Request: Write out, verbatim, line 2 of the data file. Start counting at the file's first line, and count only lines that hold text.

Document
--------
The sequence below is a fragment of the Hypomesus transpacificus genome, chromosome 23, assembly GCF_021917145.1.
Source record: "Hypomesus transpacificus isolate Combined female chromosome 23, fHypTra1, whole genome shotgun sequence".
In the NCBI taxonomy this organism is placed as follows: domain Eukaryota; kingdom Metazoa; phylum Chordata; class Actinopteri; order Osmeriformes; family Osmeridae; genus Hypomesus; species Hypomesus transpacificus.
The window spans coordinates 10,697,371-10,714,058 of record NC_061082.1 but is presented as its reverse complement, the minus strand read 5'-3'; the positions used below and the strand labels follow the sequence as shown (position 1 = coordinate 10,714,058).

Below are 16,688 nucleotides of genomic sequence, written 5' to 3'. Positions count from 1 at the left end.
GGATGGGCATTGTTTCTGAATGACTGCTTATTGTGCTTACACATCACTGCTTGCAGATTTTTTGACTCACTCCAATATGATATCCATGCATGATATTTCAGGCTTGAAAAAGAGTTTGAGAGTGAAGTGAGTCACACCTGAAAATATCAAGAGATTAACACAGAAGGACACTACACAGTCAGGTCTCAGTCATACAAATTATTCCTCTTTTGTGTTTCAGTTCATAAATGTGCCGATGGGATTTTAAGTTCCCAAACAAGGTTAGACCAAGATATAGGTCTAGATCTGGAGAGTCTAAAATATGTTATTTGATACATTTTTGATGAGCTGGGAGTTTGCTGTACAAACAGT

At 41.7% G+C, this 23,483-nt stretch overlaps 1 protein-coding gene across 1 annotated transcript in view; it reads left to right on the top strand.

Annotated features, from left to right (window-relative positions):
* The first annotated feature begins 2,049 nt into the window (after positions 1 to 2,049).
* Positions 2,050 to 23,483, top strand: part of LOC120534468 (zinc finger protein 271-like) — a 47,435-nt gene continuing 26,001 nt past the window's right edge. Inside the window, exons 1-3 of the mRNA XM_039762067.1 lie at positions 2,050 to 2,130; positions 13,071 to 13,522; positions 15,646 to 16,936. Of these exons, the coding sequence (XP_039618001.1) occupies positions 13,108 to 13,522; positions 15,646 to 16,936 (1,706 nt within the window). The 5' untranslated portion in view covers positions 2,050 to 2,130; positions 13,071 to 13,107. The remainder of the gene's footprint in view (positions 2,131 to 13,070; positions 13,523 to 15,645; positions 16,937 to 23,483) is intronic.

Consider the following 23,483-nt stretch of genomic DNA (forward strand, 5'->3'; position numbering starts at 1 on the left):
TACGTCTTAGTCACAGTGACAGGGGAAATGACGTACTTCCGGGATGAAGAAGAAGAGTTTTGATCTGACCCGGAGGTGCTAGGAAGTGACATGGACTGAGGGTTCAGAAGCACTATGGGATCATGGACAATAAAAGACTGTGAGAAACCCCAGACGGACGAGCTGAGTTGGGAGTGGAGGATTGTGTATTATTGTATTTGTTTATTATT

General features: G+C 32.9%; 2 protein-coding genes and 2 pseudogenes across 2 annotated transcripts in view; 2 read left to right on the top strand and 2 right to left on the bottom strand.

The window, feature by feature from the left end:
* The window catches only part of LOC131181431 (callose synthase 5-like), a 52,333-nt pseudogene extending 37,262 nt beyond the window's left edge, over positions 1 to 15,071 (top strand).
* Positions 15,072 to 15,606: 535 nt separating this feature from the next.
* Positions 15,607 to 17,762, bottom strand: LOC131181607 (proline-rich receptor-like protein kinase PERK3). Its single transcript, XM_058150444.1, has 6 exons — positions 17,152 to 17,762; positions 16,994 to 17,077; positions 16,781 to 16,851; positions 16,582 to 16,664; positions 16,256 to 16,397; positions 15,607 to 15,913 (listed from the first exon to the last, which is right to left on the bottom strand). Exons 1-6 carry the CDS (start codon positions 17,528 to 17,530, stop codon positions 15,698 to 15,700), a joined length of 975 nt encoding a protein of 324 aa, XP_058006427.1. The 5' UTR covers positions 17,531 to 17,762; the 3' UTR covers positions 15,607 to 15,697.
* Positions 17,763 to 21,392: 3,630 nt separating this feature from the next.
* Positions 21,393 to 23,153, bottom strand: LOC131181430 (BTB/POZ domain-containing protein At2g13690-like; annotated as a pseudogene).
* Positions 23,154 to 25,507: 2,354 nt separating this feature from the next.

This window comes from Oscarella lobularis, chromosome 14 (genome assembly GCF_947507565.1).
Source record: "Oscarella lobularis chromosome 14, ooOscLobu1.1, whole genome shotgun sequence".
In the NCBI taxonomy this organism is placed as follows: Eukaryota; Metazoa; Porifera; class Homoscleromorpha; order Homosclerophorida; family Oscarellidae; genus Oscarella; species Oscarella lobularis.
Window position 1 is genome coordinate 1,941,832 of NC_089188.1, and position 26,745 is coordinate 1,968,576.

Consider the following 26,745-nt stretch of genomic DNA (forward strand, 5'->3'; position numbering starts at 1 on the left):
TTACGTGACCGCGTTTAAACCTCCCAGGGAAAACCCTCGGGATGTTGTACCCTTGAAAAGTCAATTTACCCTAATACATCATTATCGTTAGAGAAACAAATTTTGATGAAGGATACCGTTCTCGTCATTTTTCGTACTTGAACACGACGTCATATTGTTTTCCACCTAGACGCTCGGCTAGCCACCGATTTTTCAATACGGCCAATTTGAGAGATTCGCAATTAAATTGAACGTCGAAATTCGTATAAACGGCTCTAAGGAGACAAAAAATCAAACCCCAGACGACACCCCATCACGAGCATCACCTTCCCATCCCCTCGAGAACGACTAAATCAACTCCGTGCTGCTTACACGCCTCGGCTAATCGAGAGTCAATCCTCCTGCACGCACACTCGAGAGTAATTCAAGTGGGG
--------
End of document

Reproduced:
Source record: "Hypomesus transpacificus isolate Combined female chromosome 23, fHypTra1, whole genome shotgun sequence".